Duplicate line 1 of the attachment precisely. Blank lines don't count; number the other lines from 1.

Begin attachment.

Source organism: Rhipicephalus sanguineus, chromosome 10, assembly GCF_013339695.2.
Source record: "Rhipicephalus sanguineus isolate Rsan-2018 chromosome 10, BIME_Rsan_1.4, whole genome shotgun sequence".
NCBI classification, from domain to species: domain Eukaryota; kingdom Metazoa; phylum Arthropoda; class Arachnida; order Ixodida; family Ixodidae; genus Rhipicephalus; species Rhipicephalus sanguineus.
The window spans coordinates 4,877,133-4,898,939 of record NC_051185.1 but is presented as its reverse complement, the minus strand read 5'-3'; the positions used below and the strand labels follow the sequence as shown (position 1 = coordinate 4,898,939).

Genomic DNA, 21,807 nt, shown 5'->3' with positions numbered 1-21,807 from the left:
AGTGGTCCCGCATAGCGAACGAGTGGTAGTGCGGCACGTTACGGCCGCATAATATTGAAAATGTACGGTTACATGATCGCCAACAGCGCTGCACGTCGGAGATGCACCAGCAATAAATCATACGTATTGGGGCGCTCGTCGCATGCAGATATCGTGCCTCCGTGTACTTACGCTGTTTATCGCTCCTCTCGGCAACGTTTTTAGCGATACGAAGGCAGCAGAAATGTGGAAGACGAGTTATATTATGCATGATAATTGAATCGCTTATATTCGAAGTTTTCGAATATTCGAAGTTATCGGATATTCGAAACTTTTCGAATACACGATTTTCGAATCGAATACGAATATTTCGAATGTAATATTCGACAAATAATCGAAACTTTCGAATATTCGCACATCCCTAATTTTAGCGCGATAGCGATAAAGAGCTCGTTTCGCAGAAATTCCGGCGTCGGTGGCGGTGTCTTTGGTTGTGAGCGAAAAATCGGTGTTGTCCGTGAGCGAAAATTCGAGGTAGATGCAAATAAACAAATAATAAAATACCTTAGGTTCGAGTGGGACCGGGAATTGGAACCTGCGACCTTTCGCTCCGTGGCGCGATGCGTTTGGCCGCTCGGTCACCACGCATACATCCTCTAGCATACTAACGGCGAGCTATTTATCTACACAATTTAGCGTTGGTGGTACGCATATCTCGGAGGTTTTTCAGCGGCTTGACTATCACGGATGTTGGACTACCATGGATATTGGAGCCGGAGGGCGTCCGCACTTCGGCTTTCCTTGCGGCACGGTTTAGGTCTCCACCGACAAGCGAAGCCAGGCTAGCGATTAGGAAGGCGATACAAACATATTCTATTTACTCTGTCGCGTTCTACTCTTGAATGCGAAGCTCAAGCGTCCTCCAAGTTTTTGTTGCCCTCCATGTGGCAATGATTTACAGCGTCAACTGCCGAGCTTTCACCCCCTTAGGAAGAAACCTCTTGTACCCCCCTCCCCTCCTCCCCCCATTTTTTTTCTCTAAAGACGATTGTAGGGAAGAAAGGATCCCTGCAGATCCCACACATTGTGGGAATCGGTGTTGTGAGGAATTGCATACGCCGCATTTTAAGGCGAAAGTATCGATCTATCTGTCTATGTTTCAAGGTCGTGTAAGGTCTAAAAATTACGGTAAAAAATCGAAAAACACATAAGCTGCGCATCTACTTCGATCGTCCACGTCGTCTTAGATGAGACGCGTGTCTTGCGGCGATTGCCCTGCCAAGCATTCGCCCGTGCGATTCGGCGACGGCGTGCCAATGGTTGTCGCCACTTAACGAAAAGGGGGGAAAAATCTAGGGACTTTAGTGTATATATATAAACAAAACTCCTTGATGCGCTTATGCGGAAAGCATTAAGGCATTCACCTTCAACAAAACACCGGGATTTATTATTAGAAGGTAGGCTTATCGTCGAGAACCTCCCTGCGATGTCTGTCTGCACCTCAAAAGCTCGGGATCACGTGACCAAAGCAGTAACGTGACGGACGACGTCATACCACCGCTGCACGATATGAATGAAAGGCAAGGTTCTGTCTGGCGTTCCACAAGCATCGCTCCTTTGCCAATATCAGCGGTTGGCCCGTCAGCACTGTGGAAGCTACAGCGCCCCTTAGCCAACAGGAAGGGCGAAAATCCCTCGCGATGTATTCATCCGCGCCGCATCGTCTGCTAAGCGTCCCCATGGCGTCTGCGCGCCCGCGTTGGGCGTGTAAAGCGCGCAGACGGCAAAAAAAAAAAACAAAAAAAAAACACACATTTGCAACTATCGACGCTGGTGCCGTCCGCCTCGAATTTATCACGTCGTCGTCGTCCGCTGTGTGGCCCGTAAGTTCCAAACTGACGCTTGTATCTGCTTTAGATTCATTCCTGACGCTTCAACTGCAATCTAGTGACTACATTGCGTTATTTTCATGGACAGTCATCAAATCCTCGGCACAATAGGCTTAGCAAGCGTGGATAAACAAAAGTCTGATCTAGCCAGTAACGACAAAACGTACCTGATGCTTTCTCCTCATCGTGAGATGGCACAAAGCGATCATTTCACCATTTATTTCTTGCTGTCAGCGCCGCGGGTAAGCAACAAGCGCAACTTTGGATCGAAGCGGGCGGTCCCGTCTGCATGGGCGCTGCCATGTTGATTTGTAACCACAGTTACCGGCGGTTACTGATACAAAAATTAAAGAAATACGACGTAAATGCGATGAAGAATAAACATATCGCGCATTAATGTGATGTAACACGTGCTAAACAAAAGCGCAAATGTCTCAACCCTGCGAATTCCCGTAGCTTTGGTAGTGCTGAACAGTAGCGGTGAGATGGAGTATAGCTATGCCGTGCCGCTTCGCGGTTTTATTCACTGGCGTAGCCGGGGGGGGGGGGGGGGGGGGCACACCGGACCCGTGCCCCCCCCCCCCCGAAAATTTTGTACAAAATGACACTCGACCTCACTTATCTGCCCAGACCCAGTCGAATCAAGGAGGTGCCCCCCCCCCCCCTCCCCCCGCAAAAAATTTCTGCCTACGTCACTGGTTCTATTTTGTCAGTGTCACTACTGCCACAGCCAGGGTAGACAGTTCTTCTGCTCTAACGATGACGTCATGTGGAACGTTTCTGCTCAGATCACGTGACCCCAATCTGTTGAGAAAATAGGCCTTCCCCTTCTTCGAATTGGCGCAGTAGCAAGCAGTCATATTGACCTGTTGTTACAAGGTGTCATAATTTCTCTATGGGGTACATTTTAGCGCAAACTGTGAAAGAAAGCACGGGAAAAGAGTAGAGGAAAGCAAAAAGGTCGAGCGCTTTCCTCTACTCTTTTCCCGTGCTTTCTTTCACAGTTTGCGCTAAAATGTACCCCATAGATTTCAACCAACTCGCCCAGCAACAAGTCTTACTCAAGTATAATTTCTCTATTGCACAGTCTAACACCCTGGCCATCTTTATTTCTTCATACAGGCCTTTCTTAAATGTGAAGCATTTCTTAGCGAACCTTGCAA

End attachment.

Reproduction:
Source organism: Rhipicephalus sanguineus, chromosome 10, assembly GCF_013339695.2.